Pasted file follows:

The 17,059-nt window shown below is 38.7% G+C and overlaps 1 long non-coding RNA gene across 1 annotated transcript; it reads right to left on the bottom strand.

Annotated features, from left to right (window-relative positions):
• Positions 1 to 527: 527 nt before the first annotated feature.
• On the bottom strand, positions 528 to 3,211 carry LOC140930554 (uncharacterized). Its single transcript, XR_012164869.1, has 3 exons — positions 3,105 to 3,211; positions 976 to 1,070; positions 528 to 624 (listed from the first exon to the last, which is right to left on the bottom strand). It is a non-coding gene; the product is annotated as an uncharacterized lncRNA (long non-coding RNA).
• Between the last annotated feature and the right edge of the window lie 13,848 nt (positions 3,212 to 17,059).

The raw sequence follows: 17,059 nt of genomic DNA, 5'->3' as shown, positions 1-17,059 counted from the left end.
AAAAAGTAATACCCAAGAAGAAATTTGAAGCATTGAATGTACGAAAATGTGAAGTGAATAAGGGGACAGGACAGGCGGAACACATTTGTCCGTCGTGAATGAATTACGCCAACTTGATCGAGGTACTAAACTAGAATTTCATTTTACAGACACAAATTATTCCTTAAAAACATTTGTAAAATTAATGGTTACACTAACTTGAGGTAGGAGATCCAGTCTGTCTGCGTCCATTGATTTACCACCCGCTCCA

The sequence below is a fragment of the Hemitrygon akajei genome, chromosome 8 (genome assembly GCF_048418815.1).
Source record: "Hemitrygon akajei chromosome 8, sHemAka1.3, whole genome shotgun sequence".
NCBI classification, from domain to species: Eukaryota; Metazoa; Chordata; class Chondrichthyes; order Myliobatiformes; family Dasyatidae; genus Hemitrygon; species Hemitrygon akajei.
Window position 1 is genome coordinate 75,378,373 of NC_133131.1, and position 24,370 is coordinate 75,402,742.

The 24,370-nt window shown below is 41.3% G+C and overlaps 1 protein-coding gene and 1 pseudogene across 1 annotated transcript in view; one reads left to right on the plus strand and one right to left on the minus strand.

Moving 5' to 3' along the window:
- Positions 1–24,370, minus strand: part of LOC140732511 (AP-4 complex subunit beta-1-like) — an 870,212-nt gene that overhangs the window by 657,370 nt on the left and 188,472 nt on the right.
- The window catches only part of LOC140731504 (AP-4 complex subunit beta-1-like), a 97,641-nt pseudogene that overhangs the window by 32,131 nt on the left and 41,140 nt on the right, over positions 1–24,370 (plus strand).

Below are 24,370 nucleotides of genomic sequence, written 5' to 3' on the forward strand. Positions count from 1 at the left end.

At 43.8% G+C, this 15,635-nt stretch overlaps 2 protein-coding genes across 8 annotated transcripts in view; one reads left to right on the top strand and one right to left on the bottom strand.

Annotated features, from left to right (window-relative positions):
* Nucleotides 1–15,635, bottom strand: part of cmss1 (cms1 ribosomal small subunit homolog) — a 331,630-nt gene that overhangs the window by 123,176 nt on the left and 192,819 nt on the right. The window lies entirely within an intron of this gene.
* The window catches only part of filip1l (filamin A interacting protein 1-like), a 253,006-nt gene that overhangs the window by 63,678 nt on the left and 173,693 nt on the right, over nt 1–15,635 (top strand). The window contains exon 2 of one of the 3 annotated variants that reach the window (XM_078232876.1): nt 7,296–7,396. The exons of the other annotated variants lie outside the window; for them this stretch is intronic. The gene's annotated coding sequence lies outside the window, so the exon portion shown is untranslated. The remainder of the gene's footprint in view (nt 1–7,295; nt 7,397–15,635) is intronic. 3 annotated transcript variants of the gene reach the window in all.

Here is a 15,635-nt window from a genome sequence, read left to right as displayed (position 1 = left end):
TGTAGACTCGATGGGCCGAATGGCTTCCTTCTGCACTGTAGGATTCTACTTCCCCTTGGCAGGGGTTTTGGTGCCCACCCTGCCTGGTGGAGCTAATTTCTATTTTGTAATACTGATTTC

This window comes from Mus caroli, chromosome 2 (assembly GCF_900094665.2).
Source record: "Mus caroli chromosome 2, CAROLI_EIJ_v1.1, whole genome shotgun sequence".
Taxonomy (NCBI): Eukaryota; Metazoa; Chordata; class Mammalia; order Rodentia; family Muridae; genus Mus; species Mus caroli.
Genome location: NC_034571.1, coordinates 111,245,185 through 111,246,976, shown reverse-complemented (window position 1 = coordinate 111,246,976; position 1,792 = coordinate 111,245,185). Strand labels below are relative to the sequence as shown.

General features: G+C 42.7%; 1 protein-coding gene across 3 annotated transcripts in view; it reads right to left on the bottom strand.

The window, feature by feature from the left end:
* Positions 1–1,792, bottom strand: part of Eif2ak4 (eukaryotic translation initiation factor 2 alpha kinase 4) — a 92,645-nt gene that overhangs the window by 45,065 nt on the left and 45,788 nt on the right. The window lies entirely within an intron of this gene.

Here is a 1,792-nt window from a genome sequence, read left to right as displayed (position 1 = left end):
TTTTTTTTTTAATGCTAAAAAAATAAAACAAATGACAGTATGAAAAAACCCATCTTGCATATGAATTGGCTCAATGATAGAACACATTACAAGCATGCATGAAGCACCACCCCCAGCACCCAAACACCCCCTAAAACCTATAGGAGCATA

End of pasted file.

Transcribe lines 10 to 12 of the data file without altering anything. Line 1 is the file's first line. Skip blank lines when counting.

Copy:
NCBI classification, from domain to species: Eukaryota; Metazoa; Chordata; class Chondrichthyes; order Myliobatiformes; family Dasyatidae; genus Hemitrygon; species Hemitrygon akajei.
Window position 1 is genome coordinate 75,378,373 of NC_133131.1, and position 24,370 is coordinate 75,402,742.

The 24,370-nt window shown below is 41.3% G+C and overlaps 1 protein-coding gene and 1 pseudogene across 1 annotated transcript in view; one reads left to right on the plus strand and one right to left on the minus strand.